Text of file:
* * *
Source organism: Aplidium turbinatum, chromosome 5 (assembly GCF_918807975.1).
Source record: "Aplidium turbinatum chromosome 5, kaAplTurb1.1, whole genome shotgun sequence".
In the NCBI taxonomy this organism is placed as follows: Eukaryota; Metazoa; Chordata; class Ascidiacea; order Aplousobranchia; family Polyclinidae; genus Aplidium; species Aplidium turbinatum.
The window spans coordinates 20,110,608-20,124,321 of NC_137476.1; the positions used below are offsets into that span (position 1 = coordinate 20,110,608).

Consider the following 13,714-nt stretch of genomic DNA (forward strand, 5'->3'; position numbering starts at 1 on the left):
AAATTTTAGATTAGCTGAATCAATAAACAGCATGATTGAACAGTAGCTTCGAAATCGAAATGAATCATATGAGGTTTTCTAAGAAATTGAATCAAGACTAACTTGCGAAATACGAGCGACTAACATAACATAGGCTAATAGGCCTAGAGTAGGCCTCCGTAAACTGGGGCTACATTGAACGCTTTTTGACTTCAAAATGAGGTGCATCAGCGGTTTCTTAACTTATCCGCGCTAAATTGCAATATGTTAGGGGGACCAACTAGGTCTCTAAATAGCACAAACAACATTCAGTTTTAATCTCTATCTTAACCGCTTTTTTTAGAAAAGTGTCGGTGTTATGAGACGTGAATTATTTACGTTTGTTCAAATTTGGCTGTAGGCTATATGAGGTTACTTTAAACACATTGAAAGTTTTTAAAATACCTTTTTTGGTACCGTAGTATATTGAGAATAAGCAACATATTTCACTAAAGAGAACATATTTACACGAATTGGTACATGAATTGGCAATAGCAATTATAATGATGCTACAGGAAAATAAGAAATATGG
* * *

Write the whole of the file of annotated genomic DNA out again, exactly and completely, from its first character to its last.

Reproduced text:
Source organism: Aplidium turbinatum, chromosome 5 (assembly GCF_918807975.1).
Source record: "Aplidium turbinatum chromosome 5, kaAplTurb1.1, whole genome shotgun sequence".
In the NCBI taxonomy this organism is placed as follows: Eukaryota; Metazoa; Chordata; class Ascidiacea; order Aplousobranchia; family Polyclinidae; genus Aplidium; species Aplidium turbinatum.
The window spans coordinates 20,110,608-20,124,321 of NC_137476.1; the positions used below are offsets into that span (position 1 = coordinate 20,110,608).

Consider the following 13,714-nt stretch of genomic DNA (forward strand, 5'->3'; position numbering starts at 1 on the left):
AAATTTTAGATTAGCTGAATCAATAAACAGCATGATTGAACAGTAGCTTCGAAATCGAAATGAATCATATGAGGTTTTCTAAGAAATTGAATCAAGACTAACTTGCGAAATACGAGCGACTAACATAACATAGGCTAATAGGCCTAGAGTAGGCCTCCGTAAACTGGGGCTACATTGAACGCTTTTTGACTTCAAAATGAGGTGCATCAGCGGTTTCTTAACTTATCCGCGCTAAATTGCAATATGTTAGGGGGACCAACTAGGTCTCTAAATAGCACAAACAACATTCAGTTTTAATCTCTATCTTAACCGCTTTTTTTAGAAAAGTGTCGGTGTTATGAGACGTGAATTATTTACGTTTGTTCAAATTTGGCTGTAGGCTATATGAGGTTACTTTAAACACATTGAAAGTTTTTAAAATACCTTTTTTGGTACCGTAGTATATTGAGAATAAGCAACATATTTCACTAAAGAGAACATATTTACACGAATTGGTACATGAATTGGCAATAGCAATTATAATGATGCTACAGGAAAATAAGAAATATGG